Nina’s doll cake was wearing a dress but I wanted more colour variation for Ebony’s clothing so I opted for a skirt and top. To imprint the ‘smocking’ pattern I used this embossed rolling pin, which turned out to be more of a basket weave but did the trick anyway. After wiping the ganached cake with white fat I cut two t-shirt shapes and embossed them then attached them front and back, folding over the fondant’s edge for the shoulder seam. Some areas did lose their pattern a bit especially near the seam, so the general rule seems to be the less you touch the fondant, the better. My new Sugar Shapers were super helpful for creating tidy seams.

When it comes to figurines/people-shaped things, I hate making arms – they never seem to hold in place and they’re so hard to cover with fondant. Fortunately wire was supporting these ones from the inside so I only had to worry about dressing them.

It took me a few goes to figure out what worked for making and applying sleeves to the top but in the end I came up with the shape in the first photo below, embossed it and made a cut to help wrap it around the doll’s right arm. The rounded (top left part) is supposed to sit at the shoulder as the seam, and the flap created by the cut wraps around to meet the bottom part. There’s a bit of squishing involved to make it fit, and I put a bit of white fondant under the armpit in case the arm showed through at the cut. The sleeve seam was made by cutting the flap to the right length.

And because I’m kind and don’t want you to hate arms like I do, I’ve included a couple of pictures of the little hands I made. These were made of the skin-coloured fondant with a small amount of tylose added so they hardened quicker and were attached to toothpicks that stuck into the arms.

Making the skirt was more easy and fun – first I made strange nobbly(?!) bits around the base of the body with fondant to make the skirt poof out a bit. These were smoothed onto the ganached body, keeping with the age-old cake deco wisdom that ‘any bump on the cake surface will be amplified by the fondant’.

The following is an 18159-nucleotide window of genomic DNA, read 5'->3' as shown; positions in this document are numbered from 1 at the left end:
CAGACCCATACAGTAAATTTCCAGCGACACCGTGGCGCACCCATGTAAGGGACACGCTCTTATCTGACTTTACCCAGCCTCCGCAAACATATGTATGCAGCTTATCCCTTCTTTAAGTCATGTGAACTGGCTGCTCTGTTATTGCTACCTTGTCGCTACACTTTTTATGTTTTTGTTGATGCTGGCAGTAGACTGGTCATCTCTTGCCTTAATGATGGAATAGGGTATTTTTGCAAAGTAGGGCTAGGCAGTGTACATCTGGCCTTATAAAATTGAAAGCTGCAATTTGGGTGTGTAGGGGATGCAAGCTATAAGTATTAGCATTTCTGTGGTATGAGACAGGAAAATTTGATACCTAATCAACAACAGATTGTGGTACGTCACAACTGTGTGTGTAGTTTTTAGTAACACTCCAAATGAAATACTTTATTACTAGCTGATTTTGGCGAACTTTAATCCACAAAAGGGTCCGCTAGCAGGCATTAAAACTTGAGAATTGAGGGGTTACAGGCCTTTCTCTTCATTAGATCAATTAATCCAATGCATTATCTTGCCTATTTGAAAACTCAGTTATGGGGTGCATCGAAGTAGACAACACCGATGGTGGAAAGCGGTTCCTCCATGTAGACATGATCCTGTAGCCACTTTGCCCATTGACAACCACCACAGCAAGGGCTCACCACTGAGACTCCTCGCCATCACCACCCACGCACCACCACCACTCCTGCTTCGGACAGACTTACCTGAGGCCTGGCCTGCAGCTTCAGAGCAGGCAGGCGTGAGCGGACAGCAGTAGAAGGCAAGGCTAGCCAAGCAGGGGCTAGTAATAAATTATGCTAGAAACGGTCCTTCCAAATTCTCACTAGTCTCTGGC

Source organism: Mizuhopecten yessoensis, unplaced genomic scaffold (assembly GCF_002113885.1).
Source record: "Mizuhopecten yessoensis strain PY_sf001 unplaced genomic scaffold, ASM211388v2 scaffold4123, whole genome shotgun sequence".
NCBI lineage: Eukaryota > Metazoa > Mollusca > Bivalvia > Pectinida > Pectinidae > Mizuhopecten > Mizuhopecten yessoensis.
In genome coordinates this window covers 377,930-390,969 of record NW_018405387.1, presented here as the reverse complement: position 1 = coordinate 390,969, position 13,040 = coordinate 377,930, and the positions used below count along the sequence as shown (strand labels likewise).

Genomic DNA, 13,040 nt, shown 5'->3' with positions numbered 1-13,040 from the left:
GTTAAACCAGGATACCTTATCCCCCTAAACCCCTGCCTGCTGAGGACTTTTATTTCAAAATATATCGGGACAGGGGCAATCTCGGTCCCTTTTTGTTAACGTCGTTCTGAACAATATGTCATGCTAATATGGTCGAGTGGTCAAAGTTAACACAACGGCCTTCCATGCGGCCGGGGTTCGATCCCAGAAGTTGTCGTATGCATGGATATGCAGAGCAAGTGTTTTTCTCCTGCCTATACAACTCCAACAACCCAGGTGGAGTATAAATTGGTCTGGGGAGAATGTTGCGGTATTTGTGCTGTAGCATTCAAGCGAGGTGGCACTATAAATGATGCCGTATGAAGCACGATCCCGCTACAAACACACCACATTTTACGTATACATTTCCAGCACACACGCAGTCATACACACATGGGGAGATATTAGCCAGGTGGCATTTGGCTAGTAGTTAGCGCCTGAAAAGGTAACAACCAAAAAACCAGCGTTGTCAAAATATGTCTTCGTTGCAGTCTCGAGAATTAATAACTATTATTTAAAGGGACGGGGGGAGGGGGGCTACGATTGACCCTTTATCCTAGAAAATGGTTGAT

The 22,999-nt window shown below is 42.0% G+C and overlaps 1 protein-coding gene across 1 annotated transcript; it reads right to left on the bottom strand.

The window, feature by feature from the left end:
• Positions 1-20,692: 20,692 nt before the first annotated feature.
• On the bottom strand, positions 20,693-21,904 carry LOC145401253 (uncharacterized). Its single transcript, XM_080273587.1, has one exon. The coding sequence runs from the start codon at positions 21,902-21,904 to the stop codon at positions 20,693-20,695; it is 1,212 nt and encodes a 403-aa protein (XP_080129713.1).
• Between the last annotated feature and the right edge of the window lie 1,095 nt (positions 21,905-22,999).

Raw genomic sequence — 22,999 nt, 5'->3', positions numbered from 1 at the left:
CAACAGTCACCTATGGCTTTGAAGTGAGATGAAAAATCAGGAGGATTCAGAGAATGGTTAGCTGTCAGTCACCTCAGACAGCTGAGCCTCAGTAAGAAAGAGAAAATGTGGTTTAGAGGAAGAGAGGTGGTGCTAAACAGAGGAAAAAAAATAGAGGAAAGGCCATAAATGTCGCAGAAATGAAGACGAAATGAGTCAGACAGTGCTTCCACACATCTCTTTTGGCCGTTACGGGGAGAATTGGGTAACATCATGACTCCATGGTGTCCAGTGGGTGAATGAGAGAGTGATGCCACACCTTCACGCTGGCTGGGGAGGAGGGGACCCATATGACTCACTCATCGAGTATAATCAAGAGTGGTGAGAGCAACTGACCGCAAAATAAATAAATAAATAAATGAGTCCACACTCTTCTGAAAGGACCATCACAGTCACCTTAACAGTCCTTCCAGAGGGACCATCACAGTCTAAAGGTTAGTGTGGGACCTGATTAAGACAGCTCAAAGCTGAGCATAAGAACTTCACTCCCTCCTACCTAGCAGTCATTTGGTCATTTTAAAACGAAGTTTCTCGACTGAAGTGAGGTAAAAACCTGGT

The skirt itself was a simple rectangle gathered along one edge to create a ‘waist’ and attached using white fat, arranging the gathers over the nobbly bits (I really need to come up with a better description for them!). Using sharp scissors I cut the skirt to the length I preferred when it was attached.

The waist is easily hidden by a belt, which I made from a lighter shade of the skirt fondant rolled into a strip and cut with a quilting ruler – the secret weapon for straight lines.

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If you dust the underside of the belt fondant with a good amount of cornflour you can roll it up like a snail and easily apply it directly to the waist greased with white fat. Or you can forget the cornflour and have it stick together, stretch and threaten to break, like it did for me. Your call.

The rest of Ebony’s attire was pretty straightforward: two lapels with a quilting stitch along the rounded edge, cuffs made the same way as the belt, and cute little red shoes and white socks made according to Nina’s directions.

Doing her hair

E had requested black hair braided into pigtails, so I greased up my hands with white fat since black fondant stains like crazy. Oh and I covered the white top with plastic wrap to protect it while I was sorting out the hair, for the same reason.

I covered Ebony’s scalp with patches of ebony so the segments of hair didn’t show odd patches of skin fondant between them.

To work out how much fondant I needed for each braided pigtail, I shaped a lump of fondant into roughly the right size, split it into three roughly equal segments, rolled them into balls then into strands of ‘hair’ to plait. Most people know how to plait hair, so I’ll spare you a painful description and let you look at the pics below. Once plaited I found I needed to gently squish the strands together so they stuck without too many gaps. Just white fat was used to attach the finished plait to the scalp.